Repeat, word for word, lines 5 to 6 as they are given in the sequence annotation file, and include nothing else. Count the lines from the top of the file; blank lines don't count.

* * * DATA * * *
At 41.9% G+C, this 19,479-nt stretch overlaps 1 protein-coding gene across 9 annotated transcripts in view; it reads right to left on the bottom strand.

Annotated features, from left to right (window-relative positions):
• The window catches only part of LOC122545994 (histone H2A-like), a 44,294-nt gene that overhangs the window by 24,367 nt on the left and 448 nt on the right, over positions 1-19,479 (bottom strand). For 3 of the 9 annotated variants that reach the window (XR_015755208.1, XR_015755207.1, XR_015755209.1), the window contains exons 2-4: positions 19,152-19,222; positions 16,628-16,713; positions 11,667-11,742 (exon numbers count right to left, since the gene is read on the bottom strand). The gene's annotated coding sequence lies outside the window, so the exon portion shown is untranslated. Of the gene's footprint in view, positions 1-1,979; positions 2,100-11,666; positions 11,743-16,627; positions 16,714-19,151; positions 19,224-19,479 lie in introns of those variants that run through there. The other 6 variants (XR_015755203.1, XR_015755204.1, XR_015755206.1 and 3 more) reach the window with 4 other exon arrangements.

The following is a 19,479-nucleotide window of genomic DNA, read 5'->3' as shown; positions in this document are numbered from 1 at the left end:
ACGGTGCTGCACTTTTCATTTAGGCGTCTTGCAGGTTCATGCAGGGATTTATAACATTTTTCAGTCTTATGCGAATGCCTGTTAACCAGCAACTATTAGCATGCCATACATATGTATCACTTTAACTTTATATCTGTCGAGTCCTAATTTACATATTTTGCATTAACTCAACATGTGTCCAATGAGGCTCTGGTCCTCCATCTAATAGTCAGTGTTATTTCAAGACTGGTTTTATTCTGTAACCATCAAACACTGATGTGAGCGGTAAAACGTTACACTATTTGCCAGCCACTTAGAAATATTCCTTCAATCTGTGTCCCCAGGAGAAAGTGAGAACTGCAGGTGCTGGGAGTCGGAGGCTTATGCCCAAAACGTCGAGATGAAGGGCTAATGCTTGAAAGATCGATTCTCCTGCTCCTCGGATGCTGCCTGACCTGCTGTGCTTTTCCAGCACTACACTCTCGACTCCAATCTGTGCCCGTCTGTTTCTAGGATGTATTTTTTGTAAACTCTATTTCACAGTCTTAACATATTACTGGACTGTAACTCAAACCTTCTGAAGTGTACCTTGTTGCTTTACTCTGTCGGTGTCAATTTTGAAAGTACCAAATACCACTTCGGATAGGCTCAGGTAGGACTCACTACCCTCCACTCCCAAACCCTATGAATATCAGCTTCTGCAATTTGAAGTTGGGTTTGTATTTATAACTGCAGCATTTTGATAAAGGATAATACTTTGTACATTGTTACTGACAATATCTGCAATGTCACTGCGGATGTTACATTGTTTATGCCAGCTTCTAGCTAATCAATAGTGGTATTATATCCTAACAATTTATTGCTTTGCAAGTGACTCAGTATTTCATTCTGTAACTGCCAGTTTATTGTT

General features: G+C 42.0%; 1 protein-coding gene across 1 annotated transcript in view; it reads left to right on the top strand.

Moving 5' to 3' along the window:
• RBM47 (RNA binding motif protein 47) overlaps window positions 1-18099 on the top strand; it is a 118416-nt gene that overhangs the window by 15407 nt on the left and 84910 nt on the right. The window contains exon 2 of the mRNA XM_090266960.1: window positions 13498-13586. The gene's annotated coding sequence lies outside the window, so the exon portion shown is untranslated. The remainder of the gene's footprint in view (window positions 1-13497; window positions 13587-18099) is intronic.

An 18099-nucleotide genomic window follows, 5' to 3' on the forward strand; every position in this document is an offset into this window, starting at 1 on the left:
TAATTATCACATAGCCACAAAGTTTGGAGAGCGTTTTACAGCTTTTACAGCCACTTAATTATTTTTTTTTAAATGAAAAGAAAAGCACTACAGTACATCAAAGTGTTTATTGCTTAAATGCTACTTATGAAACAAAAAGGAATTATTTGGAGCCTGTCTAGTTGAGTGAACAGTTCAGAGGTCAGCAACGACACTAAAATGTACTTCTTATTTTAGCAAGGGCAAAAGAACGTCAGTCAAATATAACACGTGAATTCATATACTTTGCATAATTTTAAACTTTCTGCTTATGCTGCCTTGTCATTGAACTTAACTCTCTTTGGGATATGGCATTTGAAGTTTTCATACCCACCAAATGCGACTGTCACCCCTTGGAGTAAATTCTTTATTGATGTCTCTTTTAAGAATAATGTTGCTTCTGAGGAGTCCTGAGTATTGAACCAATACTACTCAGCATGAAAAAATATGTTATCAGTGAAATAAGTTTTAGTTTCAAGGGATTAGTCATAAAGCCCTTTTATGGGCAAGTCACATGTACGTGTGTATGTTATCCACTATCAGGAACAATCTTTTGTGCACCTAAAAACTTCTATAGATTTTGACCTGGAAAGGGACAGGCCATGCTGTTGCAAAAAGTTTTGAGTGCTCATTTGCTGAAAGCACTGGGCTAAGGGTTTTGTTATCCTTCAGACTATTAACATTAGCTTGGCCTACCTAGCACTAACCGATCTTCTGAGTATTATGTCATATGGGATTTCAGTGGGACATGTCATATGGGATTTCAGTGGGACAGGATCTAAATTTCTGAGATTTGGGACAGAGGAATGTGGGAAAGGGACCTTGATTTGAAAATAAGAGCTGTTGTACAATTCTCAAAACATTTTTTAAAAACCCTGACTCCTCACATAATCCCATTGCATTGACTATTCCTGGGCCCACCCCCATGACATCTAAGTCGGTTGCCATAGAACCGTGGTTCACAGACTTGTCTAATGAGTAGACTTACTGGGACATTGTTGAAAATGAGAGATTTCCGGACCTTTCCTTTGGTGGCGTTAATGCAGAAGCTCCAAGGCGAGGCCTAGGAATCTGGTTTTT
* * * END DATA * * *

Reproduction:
ACGGTGCTGCACTTTTCATTTAGGCGTCTTGCAGGTTCATGCAGGGATTTATAACATTTTTCAGTCTTATGCGAATGCCTGTTAACCAGCAACTATTAGCATGCCATACATATGTATCACTTTAACTTTATATCTGTCGAGTCCTAATTTACATATTTTGCATTAACTCAACATGTGTCCAATGAGGCTCTGGTCCTCCATCTAATAGTCAGTGTTATTTCAAGACTGGTTTTATTCTGTAACCATCAAACACTGATGTGAGCGGTAAAACGTTACACTATTTGCCAGCCACTTAGAAATATTCCTTCAATCTGTGTCCCCAGGAGAAAGTGAGAACTGCAGGTGCTGGGAGTCGGAGGCTTATGCCCAAAACGTCGAGATGAAGGGCTAATGCTTGAAAGATCGATTCTCCTGCTCCTCGGATGCTGCCTGACCTGCTGTGCTTTTCCAGCACTACACTCTCGACTCCAATCTGTGCCCGTCTGTTTCTAGGATGTATTTTTTGTAAACTCTATTTCACAGTCTTAACATATTACTGGACTGTAACTCAAACCTTCTGAAGTGTACCTTGTTGCTTTACTCTGTCGGTGTCAATTTTGAAAGTACCAAATACCACTTCGGATAGGCTCAGGTAGGACTCACTACCCTCCACTCCCAAACCCTATGAATATCAGCTTCTGCAATTTGAAGTTGGGTTTGTATTTATAACTGCAGCATTTTGATAAAGGATAATACTTTGTACATTGTTACTGACAATATCTGCAATGTCACTGCGGATGTTACATTGTTTATGCCAGCTTCTAGCTAATCAATAGTGGTATTATATCCTAACAATTTATTGCTTTGCAAGTGACTCAGTATTTCATTCTGTAACTGCCAGTTTATTGTT

General features: G+C 42.0%; 1 protein-coding gene across 1 annotated transcript in view; it reads left to right on the top strand.